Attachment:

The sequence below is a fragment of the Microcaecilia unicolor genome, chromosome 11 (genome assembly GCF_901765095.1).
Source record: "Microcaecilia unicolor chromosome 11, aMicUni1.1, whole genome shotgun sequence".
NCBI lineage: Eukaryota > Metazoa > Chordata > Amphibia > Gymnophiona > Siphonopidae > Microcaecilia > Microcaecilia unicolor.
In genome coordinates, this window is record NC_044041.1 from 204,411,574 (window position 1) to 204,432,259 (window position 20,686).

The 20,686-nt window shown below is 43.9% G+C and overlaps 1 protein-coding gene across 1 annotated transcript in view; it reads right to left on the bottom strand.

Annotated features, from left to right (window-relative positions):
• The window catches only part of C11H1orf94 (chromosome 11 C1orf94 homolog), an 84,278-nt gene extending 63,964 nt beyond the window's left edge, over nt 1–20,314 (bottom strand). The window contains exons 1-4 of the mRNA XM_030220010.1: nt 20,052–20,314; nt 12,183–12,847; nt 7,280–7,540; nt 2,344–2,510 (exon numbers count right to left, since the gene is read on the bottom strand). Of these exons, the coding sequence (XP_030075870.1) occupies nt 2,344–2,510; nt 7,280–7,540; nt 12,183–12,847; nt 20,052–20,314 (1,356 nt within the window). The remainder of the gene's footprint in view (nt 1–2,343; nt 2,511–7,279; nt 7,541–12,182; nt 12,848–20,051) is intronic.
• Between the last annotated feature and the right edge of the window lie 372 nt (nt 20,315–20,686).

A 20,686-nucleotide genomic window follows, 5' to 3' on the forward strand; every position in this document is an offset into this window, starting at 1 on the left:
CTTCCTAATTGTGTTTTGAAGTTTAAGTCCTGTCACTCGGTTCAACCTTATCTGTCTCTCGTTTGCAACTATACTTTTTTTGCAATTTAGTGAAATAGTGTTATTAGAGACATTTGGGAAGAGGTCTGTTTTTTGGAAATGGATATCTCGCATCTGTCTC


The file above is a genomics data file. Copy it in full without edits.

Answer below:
The sequence below is a fragment of the Microcaecilia unicolor genome, chromosome 11 (genome assembly GCF_901765095.1).
Source record: "Microcaecilia unicolor chromosome 11, aMicUni1.1, whole genome shotgun sequence".
NCBI lineage: Eukaryota > Metazoa > Chordata > Amphibia > Gymnophiona > Siphonopidae > Microcaecilia > Microcaecilia unicolor.
In genome coordinates, this window is record NC_044041.1 from 204,411,574 (window position 1) to 204,432,259 (window position 20,686).

The 20,686-nt window shown below is 43.9% G+C and overlaps 1 protein-coding gene across 1 annotated transcript in view; it reads right to left on the bottom strand.

Annotated features, from left to right (window-relative positions):
• The window catches only part of C11H1orf94 (chromosome 11 C1orf94 homolog), an 84,278-nt gene extending 63,964 nt beyond the window's left edge, over nt 1–20,314 (bottom strand). The window contains exons 1-4 of the mRNA XM_030220010.1: nt 20,052–20,314; nt 12,183–12,847; nt 7,280–7,540; nt 2,344–2,510 (exon numbers count right to left, since the gene is read on the bottom strand). Of these exons, the coding sequence (XP_030075870.1) occupies nt 2,344–2,510; nt 7,280–7,540; nt 12,183–12,847; nt 20,052–20,314 (1,356 nt within the window). The remainder of the gene's footprint in view (nt 1–2,343; nt 2,511–7,279; nt 7,541–12,182; nt 12,848–20,051) is intronic.
• Between the last annotated feature and the right edge of the window lie 372 nt (nt 20,315–20,686).

A 20,686-nucleotide genomic window follows, 5' to 3' on the forward strand; every position in this document is an offset into this window, starting at 1 on the left:
CTTCCTAATTGTGTTTTGAAGTTTAAGTCCTGTCACTCGGTTCAACCTTATCTGTCTCTCGTTTGCAACTATACTTTTTTTGCAATTTAGTGAAATAGTGTTATTAGAGACATTTGGGAAGAGGTCTGTTTTTTGGAAATGGATATCTCGCATCTGTCTC